By Halsted “Hacksaw” Morris, President of the American Avalanche Association
As winter approaches, it’s time to get ready.
Getting your ski/boarding equipment ready always seems to take high priority with most folks. But, if you ride the backcountry it’s also time for a refresher on your avalanche-related skills.
If you have never taken a formal avalanche safety course, it’s time to sign-up and do some pre-course homework. Taking the time to do some pre-course studying will mean that you will get a lot more out of taking the avalanche course.
There are two avalanche related “textbooks,” that I recommend. The first is Bruce Tremper’s Staying Alive in Avalanche Terrain and the second is Edward R. LaChapelle’s Secrets of the Snow: Visual Clues to Avalanche and Ski Conditions. Both are great books and Tremper’s book is about the most up to-date and easiest to read. LaChapelle’s is harder to find but well worth the effort. Each book will complete your library for refresher reading.
Use Your Resources
Finding an avalanche course provider is a lot easier than you think. Avalanche.org lists a number of course providers that have met the American Avalanche Association’s recreational course providers guidelines. You can also poke around the internet to find courses near you.
If you have previously taken an avalanche safety course, think about taking a refresher course (at least the one-day basic rescue course) or at least attending an avalanche awareness presentation. You want to start “thinking avalanche,” well before heading out on an actual tour. This begins with subscribing to the daily avalanche and weather forecast from the Colorado Avalanche Information Center (CAIC). They are a state agency and their forecasts are FREE!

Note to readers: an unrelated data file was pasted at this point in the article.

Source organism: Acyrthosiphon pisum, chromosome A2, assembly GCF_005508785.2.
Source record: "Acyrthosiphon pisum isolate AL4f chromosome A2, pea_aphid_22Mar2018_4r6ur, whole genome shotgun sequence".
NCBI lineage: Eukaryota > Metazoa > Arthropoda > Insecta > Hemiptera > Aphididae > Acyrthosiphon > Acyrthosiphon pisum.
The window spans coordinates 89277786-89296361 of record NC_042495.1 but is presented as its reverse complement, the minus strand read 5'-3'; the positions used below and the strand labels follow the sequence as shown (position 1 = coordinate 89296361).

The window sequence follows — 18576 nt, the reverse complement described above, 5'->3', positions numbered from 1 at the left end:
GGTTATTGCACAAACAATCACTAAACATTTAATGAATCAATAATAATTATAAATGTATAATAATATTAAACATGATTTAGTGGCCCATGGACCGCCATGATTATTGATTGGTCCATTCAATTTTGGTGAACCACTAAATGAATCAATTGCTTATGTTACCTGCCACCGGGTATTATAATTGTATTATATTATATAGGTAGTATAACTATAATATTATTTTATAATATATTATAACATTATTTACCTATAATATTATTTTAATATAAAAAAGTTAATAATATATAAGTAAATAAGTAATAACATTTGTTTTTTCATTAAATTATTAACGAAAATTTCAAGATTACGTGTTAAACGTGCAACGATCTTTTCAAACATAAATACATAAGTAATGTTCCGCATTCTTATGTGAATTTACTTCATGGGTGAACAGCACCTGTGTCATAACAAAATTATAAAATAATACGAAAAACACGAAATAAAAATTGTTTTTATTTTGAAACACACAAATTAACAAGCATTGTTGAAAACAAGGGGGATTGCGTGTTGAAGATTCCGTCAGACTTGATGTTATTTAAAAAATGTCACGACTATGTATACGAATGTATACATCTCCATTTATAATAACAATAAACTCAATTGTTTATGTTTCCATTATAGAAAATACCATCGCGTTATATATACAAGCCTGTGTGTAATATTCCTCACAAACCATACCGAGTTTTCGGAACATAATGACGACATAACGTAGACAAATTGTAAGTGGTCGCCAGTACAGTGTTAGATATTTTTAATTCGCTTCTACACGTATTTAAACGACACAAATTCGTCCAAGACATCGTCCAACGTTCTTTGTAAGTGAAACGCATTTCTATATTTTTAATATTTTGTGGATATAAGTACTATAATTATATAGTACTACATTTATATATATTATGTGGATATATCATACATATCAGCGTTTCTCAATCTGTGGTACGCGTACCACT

By reading the CAIC daily forecasts all winter, you become aware of trends happening with the snowpack. Remember what happens early in the season could well affect the snowpack later in the winter.
DIY Safety Preparation
There are a couple of other things that you can do to prep for going on your first tours. The first is to pull out your avalanche rescue transceiver and change out the batteries. Then gather your touring partners and go to a park for a little hide-and-find transceiver practice. If you lack on available partners think about using the “NerfBall practice method.” You can also learn how to practice here.
There is also one more preseason skill that you can work on without being in the mountains. One of the most valuable pieces of equipment you can carry is a slope inclinometer, which is used to measure slope angles. Avalanche research has shown that most avalanches happen on slopes between 30 and 45 degrees. Being able to judge a given slope angle is a skill that you really want to develop. Slope inclinometers are fairly inexpensive, and readily available at most outdoor stores.
Start with measuring your garage roof. My garage roof is 28 degrees. Every time I pull out of the garage to go touring I take a couple of seconds to look at that slope angle. That way I burn that slope angle into my mind’s eye. The idea is you start thinking about the slope angles well before you get into avalanche terrain. Once again, you can practice with your touring partners. Make it a game of guess the angle of some slope in a park or of building roofs.
There is still plenty of time to get out there and practice and study to be ready to go into the backcountry. Seriously think about enrolling in an avalanche course that will serve you well. Have a safe winter.